Bringing Security to Legacy Systems for Modern Missions
Published in Military Embedded Systems
Written by Steve Edwards
Many defense and aerospace processing systems are upgraded or refreshed rather than replaced for cost efficiency and to reduce out-of-service time. Particularly in the defense domain, upgraded systems require security to be built-in to protect sensitive mission information and maintain warfighter technology advantage. What’s more, system protection is mandated by U.S. government policy for new research, development, and acquisition programs.
While adding new capabilities, an opportunity is created to add security to legacy systems originally designed with minimal or no protection capabilities. The system integrator’s challenge becomes how to protect these systems while minimizing the impact on the overall design.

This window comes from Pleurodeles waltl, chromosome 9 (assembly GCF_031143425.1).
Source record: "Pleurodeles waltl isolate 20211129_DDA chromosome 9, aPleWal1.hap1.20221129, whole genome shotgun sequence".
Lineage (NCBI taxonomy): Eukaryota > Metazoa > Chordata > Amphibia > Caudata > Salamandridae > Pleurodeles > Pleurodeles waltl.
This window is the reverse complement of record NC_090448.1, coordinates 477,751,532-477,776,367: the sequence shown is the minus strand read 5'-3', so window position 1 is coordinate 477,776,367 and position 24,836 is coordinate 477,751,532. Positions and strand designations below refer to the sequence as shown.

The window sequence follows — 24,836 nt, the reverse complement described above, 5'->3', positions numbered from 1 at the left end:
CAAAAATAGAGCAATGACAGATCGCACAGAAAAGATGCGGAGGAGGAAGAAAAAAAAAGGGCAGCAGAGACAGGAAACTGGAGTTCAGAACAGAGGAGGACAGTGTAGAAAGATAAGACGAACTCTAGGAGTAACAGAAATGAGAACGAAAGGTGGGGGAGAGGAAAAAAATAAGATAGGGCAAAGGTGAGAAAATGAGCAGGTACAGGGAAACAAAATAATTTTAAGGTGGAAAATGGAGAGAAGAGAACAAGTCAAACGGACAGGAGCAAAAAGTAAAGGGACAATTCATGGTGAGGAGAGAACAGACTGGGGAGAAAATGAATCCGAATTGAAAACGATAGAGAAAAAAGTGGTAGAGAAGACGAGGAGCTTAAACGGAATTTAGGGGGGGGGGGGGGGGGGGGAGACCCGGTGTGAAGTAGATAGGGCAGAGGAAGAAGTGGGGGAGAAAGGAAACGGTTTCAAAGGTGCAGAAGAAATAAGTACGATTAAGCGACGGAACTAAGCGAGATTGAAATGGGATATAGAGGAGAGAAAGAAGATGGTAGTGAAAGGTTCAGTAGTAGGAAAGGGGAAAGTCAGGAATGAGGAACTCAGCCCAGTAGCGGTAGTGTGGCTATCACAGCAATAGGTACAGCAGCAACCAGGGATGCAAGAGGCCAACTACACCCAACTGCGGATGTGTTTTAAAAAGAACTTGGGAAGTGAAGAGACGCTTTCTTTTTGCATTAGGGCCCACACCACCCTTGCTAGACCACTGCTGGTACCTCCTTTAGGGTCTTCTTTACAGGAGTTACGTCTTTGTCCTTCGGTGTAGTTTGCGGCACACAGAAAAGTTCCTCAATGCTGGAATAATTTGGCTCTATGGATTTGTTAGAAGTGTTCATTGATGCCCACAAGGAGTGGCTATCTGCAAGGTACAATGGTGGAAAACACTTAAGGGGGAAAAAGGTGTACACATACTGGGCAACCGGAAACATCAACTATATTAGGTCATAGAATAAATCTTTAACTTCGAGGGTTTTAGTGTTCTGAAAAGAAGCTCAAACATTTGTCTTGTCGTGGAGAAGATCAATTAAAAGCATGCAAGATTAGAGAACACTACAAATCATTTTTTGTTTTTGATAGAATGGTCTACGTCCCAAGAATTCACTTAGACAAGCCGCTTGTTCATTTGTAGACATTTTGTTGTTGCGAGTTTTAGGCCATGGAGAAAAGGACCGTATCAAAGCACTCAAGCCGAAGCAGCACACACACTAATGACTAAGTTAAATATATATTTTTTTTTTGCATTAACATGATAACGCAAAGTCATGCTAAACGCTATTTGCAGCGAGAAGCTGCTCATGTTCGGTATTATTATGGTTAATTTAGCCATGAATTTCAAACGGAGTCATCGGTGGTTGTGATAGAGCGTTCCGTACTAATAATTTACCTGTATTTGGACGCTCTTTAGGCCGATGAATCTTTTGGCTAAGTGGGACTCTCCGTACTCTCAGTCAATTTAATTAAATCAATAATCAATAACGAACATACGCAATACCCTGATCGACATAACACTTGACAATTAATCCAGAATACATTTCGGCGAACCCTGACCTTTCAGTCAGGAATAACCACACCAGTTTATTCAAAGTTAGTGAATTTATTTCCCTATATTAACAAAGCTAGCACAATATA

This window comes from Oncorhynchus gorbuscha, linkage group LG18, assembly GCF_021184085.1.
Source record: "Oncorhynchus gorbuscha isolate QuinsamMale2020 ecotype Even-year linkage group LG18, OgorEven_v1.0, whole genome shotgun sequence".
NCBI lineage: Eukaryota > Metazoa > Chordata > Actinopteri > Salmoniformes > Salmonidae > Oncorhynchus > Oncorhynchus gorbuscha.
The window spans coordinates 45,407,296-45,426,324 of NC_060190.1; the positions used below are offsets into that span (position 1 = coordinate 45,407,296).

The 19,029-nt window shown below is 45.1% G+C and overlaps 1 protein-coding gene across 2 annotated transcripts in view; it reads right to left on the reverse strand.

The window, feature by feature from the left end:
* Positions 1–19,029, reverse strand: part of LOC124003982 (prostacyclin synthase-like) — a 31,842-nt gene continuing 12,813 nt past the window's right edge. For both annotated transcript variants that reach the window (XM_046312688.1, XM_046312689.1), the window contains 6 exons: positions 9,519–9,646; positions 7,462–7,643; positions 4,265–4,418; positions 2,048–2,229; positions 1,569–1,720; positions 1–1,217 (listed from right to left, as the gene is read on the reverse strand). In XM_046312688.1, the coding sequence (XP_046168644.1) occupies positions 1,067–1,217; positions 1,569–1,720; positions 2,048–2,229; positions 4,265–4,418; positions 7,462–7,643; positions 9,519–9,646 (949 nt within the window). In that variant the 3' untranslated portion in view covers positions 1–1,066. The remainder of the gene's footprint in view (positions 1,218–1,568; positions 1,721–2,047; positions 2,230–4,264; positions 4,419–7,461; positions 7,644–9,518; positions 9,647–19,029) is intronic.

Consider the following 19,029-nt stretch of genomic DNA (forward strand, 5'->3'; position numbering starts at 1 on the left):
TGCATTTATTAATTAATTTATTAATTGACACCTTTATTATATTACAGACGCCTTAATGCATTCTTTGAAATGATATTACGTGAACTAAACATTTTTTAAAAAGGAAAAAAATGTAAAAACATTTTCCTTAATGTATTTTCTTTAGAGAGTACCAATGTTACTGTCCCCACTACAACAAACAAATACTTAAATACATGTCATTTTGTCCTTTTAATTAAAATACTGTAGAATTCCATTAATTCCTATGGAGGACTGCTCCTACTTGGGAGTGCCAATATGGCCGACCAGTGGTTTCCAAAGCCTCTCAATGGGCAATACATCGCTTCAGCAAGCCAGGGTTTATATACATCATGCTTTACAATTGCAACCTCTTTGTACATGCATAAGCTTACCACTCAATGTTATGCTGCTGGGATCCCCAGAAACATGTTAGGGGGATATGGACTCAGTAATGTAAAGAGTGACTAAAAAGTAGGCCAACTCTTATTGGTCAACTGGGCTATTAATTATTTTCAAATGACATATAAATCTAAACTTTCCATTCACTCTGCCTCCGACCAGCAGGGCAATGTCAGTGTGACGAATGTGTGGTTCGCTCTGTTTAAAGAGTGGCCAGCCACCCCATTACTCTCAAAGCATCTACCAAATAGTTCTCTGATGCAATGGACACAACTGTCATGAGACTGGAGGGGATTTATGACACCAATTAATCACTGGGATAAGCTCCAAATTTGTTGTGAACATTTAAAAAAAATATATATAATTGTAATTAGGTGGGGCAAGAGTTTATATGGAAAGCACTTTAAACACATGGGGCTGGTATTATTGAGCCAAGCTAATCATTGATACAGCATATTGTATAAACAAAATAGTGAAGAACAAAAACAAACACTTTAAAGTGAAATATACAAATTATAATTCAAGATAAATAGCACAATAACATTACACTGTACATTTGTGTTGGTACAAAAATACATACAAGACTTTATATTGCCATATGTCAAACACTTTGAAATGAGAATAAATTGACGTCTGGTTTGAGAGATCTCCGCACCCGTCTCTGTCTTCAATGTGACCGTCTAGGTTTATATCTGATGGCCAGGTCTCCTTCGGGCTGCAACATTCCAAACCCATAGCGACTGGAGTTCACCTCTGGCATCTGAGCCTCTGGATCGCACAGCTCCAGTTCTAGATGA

Until now, embedding security IP into fielded systems required extensive customization of the target system hardware. System integrators were forced to upgrade all the hardware (system replace), a complicated process that consumes considerable time and materials and usually requires system-level recertification after completion.
Alternatively, integrators were forced to add a new dedicated security card to the target system, which requires a slot to be available and usually calls for extensive software reconfiguration.
A better, third approach is to use a plug-in mezzanine module to address system security and provide additional system processing capability. This method enables system designers to add security to any module supporting an XMC (VITA 42/61) site, including OpenVPX or VME modules, as well as modules designed to align with SOSA Technical Standard 1.0 and the U.S. Army’s C5ISR/EW Modular Open Suite of Standards (CMOSS) technical standards.
Additionally, high-performance rackmount servers can be supported using an appropriate PCIe/XMC carrier, which enables embedding security to fielded systems without a complete system redesign.
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